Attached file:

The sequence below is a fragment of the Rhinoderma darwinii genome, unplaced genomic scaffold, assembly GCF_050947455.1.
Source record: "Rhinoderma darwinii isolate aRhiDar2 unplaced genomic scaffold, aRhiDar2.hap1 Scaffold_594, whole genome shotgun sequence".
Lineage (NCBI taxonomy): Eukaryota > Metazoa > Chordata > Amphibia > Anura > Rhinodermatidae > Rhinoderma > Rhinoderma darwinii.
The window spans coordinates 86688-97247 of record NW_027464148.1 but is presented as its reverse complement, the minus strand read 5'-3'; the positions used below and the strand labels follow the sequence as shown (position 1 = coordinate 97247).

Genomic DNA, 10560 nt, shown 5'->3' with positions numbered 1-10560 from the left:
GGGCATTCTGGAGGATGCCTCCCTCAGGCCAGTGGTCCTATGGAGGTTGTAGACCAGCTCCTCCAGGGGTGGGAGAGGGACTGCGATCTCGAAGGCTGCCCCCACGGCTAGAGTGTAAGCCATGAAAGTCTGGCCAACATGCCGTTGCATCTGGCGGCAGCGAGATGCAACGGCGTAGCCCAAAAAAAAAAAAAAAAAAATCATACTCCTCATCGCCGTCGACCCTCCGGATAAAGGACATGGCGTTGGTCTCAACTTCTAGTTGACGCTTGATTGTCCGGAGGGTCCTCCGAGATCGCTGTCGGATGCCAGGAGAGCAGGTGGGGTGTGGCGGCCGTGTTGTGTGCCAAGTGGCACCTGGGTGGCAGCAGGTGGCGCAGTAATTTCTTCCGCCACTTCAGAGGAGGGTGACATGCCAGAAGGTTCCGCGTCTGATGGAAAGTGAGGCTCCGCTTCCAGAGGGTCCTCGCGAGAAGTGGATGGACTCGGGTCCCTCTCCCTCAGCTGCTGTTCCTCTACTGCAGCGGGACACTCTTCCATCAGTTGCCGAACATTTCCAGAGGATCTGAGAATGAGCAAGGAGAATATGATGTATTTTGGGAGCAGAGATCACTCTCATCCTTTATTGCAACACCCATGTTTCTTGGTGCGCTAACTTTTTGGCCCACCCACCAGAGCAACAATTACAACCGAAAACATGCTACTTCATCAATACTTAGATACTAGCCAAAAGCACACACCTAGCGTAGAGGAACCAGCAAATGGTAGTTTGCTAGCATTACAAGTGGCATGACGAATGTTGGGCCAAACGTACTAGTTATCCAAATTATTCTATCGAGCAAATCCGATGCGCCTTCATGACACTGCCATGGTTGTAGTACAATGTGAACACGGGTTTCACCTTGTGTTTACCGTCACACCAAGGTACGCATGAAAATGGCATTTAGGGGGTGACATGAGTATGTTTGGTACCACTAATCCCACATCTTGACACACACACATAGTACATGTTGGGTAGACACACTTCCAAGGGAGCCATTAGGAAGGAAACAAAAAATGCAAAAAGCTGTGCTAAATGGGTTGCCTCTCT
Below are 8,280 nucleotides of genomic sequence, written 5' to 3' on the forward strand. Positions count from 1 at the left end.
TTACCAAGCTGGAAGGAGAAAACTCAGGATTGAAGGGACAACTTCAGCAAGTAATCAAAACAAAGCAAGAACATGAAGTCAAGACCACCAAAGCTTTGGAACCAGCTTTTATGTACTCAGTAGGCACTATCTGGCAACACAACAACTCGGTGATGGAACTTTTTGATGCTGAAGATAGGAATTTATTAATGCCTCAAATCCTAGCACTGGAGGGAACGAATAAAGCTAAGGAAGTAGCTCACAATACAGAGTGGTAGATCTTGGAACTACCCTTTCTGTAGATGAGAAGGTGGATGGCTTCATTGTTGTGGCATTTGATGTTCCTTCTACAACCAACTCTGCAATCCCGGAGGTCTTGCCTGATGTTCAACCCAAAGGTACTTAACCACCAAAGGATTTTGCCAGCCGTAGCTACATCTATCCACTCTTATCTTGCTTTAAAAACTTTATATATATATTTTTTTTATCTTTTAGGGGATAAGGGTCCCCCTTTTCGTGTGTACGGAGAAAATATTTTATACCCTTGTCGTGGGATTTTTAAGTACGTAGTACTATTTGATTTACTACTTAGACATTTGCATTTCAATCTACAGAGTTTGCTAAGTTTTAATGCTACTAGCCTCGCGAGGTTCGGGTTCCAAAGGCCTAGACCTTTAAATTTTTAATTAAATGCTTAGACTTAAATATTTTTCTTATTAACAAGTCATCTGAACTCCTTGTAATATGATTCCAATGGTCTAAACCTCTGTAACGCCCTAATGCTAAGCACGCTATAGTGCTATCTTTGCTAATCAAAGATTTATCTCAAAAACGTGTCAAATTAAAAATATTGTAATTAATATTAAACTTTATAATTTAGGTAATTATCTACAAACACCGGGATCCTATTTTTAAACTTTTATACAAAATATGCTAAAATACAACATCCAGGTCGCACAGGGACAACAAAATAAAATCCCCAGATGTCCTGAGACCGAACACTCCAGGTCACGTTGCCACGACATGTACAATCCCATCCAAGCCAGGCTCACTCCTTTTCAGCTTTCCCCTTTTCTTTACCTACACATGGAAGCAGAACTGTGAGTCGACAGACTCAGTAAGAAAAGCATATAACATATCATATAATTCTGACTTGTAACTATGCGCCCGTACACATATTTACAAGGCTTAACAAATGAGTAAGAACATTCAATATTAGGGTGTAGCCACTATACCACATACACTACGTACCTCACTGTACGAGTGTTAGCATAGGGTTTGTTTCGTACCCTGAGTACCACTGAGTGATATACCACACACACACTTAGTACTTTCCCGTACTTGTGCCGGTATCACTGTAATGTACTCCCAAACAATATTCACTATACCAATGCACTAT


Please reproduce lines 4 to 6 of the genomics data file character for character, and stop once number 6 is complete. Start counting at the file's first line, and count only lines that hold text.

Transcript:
The window spans coordinates 86688-97247 of record NW_027464148.1 but is presented as its reverse complement, the minus strand read 5'-3'; the positions used below and the strand labels follow the sequence as shown (position 1 = coordinate 97247).

Genomic DNA, 10560 nt, shown 5'->3' with positions numbered 1-10560 from the left:
GGGCATTCTGGAGGATGCCTCCCTCAGGCCAGTGGTCCTATGGAGGTTGTAGACCAGCTCCTCCAGGGGTGGGAGAGGGACTGCGATCTCGAAGGCTGCCCCCACGGCTAGAGTGTAAGCCATGAAAGTCTGGCCAACATGCCGTTGCATCTGGCGGCAGCGAGATGCAACGGCGTAGCCCAAAAAAAAAAAAAAAAAAATCATACTCCTCATCGCCGTCGACCCTCCGGATAAAGGACATGGCGTTGGTCTCAACTTCTAGTTGACGCTTGATTGTCCGGAGGGTCCTCCGAGATCGCTGTCGGATGCCAGGAGAGCAGGTGGGGTGTGGCGGCCGTGTTGTGTGCCAAGTGGCACCTGGGTGGCAGCAGGTGGCGCAGTAATTTCTTCCGCCACTTCAGAGGAGGGTGACATGCCAGAAGGTTCCGCGTCTGATGGAAAGTGAGGCTCCGCTTCCAGAGGGTCCTCGCGAGAAGTGGATGGACTCGGGTCCCTCTCCCTCAGCTGCTGTTCCTCTACTGCAGCGGGACACTCTTCCATCAGTTGCCGAACATTTCCAGAGGATCTGAGAATGAGCAAGGAGAATATGATGTATTTTGGGAGCAGAGATCACTCTCATCCTTTATTGCAACACCCATGTTTCTTGGTGCGCTAACTTTTTGGCCCACCCACCAGAGCAACAATTACAACCGAAAACATGCTACTTCATCAATACTTAGATACTAGCCAAAAGCACACACCTAGCGTAGAGGAACCAGCAAATGGTAGTTTGCTAGCATTACAAGTGGCATGACGAATGTTGGGCCAAACGTACTAGTTATCCAAATTATTCTATCGAGCAAATCCGATGCGCCTTCATGACACTGCCATGGTTGTAGTACAATGTGAACACGGGTTTCACCTTGTGTTTACCGTCACACCAAGGTACGCATGAAAATGGCATTTAGGGGGTGACATGAGTATGTTTGGTACCACTAATCCCACATCTTGACACACACACATAGTACATGTTGGGTAGACACACTTCCAAGGGAGCCATTAGGAAGGAAACAAAAAATGCAAAAAGCTGTGCTAAATGGGTTGCCTCTCT